WEEKI WACHEE — Carolyne Webb watched the flames through a stand of cypress trees behind her house when a helicopter dived down from the sky with water to douse the blaze.
"I'm so glad these guys are on top of it; otherwise, we would be in huge trouble," said Webb, who lives on Mobile Circle in Glen Lakes. "The firefighters saved the day."
Webb and her neighbors in the gated golf course community west of U.S. 19 got a scare Friday afternoon when a prescribed burn flared out of control in the adjacent Chassahowitzka Wildlife Management Area. The blaze threatened about a dozen homes, and though none sustained damage, the flames came within feet in a few cases, said Hernando County fire Chief Mike Rampino.
No residents or firefighters were injured.
The Florida Fish and Wildlife Conservation Commission started the burn about 10 a.m. and had planned to end it about 2 p.m. Then the wind changed direction, prompting officials to call for help from the Florida Division of Forestry and fire departments from Spring Hill and Hernando, Citrus and Pasco counties, said forestry division spokesman Don Ruths.
Authorities called for a voluntary evacuation of houses along the western edge of the subdivision and asked residents to turn on their irrigation sprinklers. Firefighters had the blaze under control by about 6 p.m., but were expected to remain on scene through the weekend to keep an eye on hot spots and douse flareups, Ruths said.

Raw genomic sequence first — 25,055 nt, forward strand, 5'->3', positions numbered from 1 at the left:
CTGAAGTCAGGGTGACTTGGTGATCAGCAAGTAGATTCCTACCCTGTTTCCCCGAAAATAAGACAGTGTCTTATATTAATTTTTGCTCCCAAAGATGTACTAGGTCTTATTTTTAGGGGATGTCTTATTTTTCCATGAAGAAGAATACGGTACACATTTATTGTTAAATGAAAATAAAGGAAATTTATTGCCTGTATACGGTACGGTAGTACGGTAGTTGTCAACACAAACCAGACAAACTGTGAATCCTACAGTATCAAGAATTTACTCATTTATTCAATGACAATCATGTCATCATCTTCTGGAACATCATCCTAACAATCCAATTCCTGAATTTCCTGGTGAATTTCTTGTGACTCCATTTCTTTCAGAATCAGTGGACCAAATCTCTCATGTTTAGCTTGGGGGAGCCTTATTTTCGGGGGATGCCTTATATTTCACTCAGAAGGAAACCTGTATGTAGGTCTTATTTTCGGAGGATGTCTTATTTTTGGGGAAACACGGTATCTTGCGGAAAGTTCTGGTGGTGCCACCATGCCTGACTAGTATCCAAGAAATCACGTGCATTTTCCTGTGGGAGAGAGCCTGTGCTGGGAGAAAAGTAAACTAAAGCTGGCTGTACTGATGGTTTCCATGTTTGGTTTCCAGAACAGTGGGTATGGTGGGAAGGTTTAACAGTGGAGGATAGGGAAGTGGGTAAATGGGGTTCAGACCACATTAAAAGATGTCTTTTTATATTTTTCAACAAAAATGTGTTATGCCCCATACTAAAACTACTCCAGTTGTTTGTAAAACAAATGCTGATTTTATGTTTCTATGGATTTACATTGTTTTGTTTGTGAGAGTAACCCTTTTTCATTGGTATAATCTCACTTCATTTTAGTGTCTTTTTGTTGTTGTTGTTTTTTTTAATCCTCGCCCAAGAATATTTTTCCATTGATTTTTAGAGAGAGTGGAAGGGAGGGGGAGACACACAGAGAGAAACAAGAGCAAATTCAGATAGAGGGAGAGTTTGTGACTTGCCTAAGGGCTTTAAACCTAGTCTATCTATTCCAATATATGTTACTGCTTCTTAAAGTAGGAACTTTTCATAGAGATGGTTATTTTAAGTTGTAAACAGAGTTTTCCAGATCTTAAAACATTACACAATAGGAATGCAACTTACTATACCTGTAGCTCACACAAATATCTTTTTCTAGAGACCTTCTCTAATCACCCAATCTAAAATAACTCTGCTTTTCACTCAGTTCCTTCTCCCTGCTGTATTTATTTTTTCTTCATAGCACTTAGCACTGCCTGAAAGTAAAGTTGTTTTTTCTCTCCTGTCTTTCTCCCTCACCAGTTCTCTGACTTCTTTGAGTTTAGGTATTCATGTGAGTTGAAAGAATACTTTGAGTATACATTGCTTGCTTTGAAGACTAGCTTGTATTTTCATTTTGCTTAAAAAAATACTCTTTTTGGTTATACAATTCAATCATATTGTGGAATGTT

Originally planned for 200 acres, the fire by Friday evening had scorched more than 500 acres. Smoke enveloped the county, and the smoke plume was so large that it registered on Bay News 9's weather radar.
Bordered on the west by the Chassahowitzka National Wildlife Refuge, the roughly 34,000-acre management area is part of a nearly unbroken crescent of protected public land stretching 200 miles from Pasco County to the Apalachicola River.
Prescribed burns are meant to keep wildlife habitat healthy — and neighboring humans safe — by ridding the landscape of thick brush that acts as a fuel for wildfires. But sometimes the burns get out of control and turn into wildfires. Some residents in Glen Lakes questioned why the wildlife commission conducted the burn on such a dry, windy day.
The commission obtained a permit for the burn based on the weather forecast, which includes predictions for humidity and wind direction and speed, said spokesman Gary Morse.
"You start out with the assumption that the forecast is going to be right, but as we know, that's not necessarily the case," Morse said. "It's a matter of using good judgment and assessing the risks, and sometimes Mother Nature throws us a curveball. We're ready when that happens."
The commission regularly burns in the wildlife area, which likely helped Friday, Morse said.
"If we had not, a wildfire would be much harder to control, if we could control it at all."
Times photojournalist Octavio Jones contributed to this report. Tony Marrero can be reached at email@example.com or (352) 848-1431. Follow him @hernandotimes on Twitter.